Based on the feedback from our student workers, I knew version 2.0 needed to be shorter. In addition, my experience receiving the form responses had made it clear that a form combining access problems with general catalog feedback was confusing and difficult to manage. With some input from our web advisory group, I split the feedback gathering process into two forms: one to gather general feedback about the catalog, and another to report access problems with specific records. I used part of the original “tell us what you think” form for the general feedback form, which is linked from the catalog landing page, and I created a new “report a problem” form based on the Orbis Cascade post.

The new form had four questions:

  1. Please tell us what’s happening so we can fix it:
  2. Permalink (pre-filled from catalog record)
  3. Your email
  4. Are you library staff?

I included the last question so I knew the time expectations for getting back to the reporter. We typically try to respond to users from outside of the library within one day. Library staff know that someone is working on the problem, so they don’t expect an answer until it has been resolved. This new form was added to each catalog record, under what our catalog vendor calls the “actions menu.”

Figure 2. Screenshot of “Report a Problem” form link.

I added two custom scripts to the Google Sheet that held the form submissions. One forwarded the reported problem to the abovementioned email list, a holdover from our old ILS, which was now monitored by the systems librarian, the head of collections, and the catalog librarian responsible for electronic resources. The second script constructed an email to the problem reporter to let them know when the problem was resolved. Both scripts were triggered manually as part of the triage process. In addition to these semi-automated emails, I was also emailing problem reporters outside of the library at other points: when the problem report was received, if what was reported was user error, and to send them suggestions of what to do to fill their initial need while we were troubleshooting the issue.


A soft rollout of this service resulted in a dramatic increase in use. In the first 30 days, we received 35 submissions. Over half of the submissions (17/35) were from users outside the library. This was a great problem to have (users were seeing the link and using it) but it was still a problem. The workload increased for those involved in troubleshooting. I felt like I needed to drop everything when a submission came in so I could get back to the problem reporter.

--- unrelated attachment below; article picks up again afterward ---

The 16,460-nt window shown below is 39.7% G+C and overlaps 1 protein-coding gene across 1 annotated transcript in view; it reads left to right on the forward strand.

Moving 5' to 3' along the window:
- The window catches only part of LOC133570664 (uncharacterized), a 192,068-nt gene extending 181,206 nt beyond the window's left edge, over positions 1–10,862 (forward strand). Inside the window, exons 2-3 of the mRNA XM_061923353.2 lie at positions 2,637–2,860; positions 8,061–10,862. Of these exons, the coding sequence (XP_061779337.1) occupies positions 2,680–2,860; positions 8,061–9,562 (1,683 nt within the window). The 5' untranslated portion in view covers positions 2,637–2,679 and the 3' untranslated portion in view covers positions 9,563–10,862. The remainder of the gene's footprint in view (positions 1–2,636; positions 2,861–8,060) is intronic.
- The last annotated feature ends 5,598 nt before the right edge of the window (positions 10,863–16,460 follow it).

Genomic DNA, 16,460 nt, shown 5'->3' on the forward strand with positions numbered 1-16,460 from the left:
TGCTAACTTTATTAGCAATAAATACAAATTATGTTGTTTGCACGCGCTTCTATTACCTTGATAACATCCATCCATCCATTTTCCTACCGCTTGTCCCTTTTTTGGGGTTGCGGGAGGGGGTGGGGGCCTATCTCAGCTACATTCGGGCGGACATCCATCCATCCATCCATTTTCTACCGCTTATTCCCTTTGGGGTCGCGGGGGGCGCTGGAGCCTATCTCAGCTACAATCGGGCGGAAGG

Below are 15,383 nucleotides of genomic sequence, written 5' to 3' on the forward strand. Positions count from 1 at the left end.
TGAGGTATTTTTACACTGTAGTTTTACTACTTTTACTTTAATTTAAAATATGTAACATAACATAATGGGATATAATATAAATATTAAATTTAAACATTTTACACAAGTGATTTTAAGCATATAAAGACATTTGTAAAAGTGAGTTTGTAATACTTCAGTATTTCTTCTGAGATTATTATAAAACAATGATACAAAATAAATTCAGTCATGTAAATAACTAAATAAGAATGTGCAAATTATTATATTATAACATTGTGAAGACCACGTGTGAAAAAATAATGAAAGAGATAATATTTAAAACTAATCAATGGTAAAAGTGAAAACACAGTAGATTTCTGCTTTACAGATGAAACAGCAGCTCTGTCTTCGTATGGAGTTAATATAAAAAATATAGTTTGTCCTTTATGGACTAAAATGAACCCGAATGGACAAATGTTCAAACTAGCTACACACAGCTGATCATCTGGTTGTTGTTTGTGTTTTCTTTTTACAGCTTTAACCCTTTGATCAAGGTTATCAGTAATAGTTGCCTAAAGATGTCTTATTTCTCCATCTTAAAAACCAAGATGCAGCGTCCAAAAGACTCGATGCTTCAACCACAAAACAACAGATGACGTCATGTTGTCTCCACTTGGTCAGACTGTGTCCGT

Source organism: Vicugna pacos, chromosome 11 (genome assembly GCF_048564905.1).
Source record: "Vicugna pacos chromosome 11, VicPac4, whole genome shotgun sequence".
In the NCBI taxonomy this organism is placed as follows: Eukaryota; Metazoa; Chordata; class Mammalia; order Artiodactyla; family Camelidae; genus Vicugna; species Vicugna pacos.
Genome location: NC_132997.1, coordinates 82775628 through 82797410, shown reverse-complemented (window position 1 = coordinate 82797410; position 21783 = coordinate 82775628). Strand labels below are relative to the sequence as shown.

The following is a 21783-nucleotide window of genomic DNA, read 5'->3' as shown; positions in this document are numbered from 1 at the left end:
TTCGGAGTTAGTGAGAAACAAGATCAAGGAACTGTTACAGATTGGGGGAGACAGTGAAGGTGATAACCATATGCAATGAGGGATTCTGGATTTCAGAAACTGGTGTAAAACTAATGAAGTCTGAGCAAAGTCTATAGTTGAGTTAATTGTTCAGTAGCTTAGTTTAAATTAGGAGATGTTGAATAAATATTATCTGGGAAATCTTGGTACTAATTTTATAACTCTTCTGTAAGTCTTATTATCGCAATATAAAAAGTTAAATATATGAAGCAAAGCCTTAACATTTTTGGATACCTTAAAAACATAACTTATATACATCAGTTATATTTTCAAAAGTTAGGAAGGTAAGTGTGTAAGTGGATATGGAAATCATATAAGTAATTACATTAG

Most interestingly, users’ definition of a “problem” was much broader than before. Students used the form when they couldn’t find a book on the shelf. Faculty used the form to request changes to how their own books were represented in the catalog. I was happy that our users were using this form. After all, all feedback is useful feedback, right? On the other hand, in handling this variety of problems, I was doing a lot more “reference” work than troubleshooting work. I needed a way to make sure that users were being taken care of, but that also freed me up to actually fix the problems.

Version 2.1: Forwarding to LibAnswers

I examined the new workflow and realized that there were parts of the process that I didn’t need to be involved in. For example, I didn’t need to communicate with the reporters outside the library, thanking them for their submission and offering alternative ways of access. Someone needed to be in contact with them, but that someone didn’t have to be me. Furthermore, we already had a system in place for communicating with users: our Ask a Librarian service, staffed whenever the research help desk is open. Better yet, this system, LibAnswers, had its own email address, and I had already written an email-building script. All I needed to do was make some slight modifications to automate it.

Changes made

I copied and modified one of the manually triggered email scripts to forward problems to the Ask a Librarian service. Every 15 minutes the script checks to see if any reports have come in from users outside the library since the last time the script ran. If a report has come in, it builds an email and sends it to our LibAnswers queue. The subject of the email is “Catalog Problem Reported,” and the sender is the reporter who submitted the problem. The email includes a description of the issue and a permalink to the problem record. The reference librarian staffing the email queue when the report comes in does a little exploration, such as checking to see if they can recreate the problem, or finding a means of alternative access. They reply to the user with suggested next steps, and log the transaction in Reference Analytics.


Automating and delegating the user communication part of the triage process was a significant improvement. I spent much less time communicating directly with users, and could focus on fixing the problems. Users received help accomplishing what they set out to do before encountering the problem. The problems that are not related to full-text access could be easily forwarded to other library departments. Finally, because transcripts of the transactions are logged in Reference Analytics (which was shared with all reference librarians and student employees) everyone had a better idea of the types of problems we were encountering, and their possible workarounds.

Examining the daily digest of reference transactions led me to add two additional questions to the form to improve the user experience:

  1. Are you on campus or off campus?